The Criminal Investigation Department will issue a Red Notice through Interpol by this week for Bangladeshi human traffickers thought to be responsible for the killing of 26 people of the country in Libya earlier this year.
"We will issue the notice for 10-20 people," Syeda Zannat Ara, special superintendent of police (Serious Crimes and Homicide), told a press conference at the capital's CID headquarters yesterday.
Also present at the event were nine survivors of the massacre that happened at a warehouse in Mezda in southwest of Tripoli in May.
A Red Notice is a request to law enforcement worldwide to locate and provisionally arrest a person pending extradition, surrender, or similar legal action.
The survivors came back to the country on a special flight on September 30. Three other survivors have yet to reach Bangladesh, Zannat said.
"We will talk to the survivors and identify the foreign agents involved in the trafficking chain," she said.
Law enforcers arrested 44 people in 26 cases filed in this regard.
"We have spoken to the families of the 26 who died. The families filed the cases, and they gave us the identities of the local traffickers. Most of them have been arrested."
The nine survivors present there bore the marks of torture and many had freshly healed bullet wounds, and one of them had been permanently disabled.
Janu Miah said, "The incident happened on May 27 around 11:00am. The mafia used to come to our camp and beat us up; this was a daily routine, but that day they tortured us indiscriminately.
"There were around 100 to 150 people from Ghana, Nigeria and Sudan. Around 30-35 of them were women. The Libyan mafia started beating them up, but they retaliated that day and killed a member of the mafia."
The other members of the mafia called for reinforcements, who came and started a shooting at the migrants, he described, "That is how 26 of us died, and 12 of us got injured."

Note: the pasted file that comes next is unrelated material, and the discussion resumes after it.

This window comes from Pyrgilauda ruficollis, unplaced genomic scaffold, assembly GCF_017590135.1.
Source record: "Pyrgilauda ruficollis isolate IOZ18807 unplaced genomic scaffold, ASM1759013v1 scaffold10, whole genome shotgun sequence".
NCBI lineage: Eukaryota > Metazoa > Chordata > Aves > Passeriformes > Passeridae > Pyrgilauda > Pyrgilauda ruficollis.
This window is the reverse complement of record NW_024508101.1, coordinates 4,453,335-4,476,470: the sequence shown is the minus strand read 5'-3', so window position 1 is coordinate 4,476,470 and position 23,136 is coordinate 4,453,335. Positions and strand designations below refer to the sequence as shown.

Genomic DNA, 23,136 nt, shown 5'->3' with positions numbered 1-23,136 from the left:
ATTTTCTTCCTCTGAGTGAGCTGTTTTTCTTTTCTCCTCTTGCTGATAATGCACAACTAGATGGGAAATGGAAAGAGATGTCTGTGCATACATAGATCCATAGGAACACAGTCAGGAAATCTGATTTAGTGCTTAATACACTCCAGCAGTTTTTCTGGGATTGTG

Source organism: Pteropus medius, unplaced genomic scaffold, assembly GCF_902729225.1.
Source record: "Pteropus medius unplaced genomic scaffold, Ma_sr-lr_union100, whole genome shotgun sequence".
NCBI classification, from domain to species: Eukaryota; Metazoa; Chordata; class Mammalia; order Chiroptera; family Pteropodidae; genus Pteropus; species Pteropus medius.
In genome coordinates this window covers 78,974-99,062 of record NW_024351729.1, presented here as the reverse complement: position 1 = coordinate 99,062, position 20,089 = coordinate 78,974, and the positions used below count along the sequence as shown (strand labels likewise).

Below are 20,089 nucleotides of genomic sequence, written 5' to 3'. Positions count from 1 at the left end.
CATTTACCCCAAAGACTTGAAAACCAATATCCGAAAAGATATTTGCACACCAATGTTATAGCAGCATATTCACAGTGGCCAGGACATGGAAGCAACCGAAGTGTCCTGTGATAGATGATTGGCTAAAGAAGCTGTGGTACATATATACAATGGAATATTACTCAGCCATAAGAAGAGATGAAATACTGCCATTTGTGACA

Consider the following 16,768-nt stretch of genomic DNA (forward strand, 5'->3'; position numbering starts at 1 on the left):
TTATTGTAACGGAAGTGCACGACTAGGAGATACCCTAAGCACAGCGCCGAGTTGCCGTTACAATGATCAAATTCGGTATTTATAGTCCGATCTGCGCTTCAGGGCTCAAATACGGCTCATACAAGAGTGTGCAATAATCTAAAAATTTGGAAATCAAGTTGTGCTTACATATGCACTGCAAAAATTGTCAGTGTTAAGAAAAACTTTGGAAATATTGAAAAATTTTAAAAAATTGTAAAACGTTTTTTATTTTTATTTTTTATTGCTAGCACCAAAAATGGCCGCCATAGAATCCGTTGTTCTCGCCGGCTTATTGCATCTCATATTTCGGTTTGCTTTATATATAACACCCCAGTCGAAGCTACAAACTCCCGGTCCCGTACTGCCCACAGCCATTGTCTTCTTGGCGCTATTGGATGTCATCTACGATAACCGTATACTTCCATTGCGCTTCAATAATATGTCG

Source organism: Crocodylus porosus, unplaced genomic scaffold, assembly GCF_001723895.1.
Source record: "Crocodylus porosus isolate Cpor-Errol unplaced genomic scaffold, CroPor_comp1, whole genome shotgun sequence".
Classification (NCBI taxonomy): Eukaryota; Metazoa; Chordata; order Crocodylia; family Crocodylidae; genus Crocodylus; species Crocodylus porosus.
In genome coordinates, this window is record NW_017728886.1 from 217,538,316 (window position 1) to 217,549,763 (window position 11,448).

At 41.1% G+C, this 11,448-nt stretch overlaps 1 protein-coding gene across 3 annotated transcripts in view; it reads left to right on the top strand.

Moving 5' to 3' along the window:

The CID shared with journalists a video footage of the incident obtained from the survivors. The video begins with the image of a body being dragged on a mosaic floor with floral motifs. Men carrying weapons that looked like semi-automatic rifles walked about. The smoke and dust made it difficult to see what was going on. Most of the video was shot in the dark with the only light coming from a parked car.
The person filming walked up to a body possibly of a dark-skinned individual lying in a pool of blood. He then walked up to another body of a lighter-skinned man with close-shorn hair wearing a black and red polo shirt. More bodies come into view, blurry in the smoke.
Throughout the video, people shouted in Arabic. "Stop recording," and "Where is my pistol?" were two of the things said.
Janu Miah said, "One person from the mafia took us to a hospital, but the doctor refused to treat us, saying that there is no chance of survival. The hospital provided an ambulance for another hospital, and they too refused to treat us."
He himself survived two bullet wounds in the stomach.
"Around dawn, they left us on a garbage heap in the desert. We walked around two to three kilometres in that state and found a house of a Sudanese camel-herder. He gave us shelter, and got the locals to call the militia. The militia came, took us away in their vehicles, and got us admitted to Tripoli University Medical College Hospital.
"They didn't treat us until the Bangladeshi embassy officials came. My surgery was done at 1:00am."
The survivors were taken to the Chief Metropolitan Magistrate's Court of Dhaka to give their statements.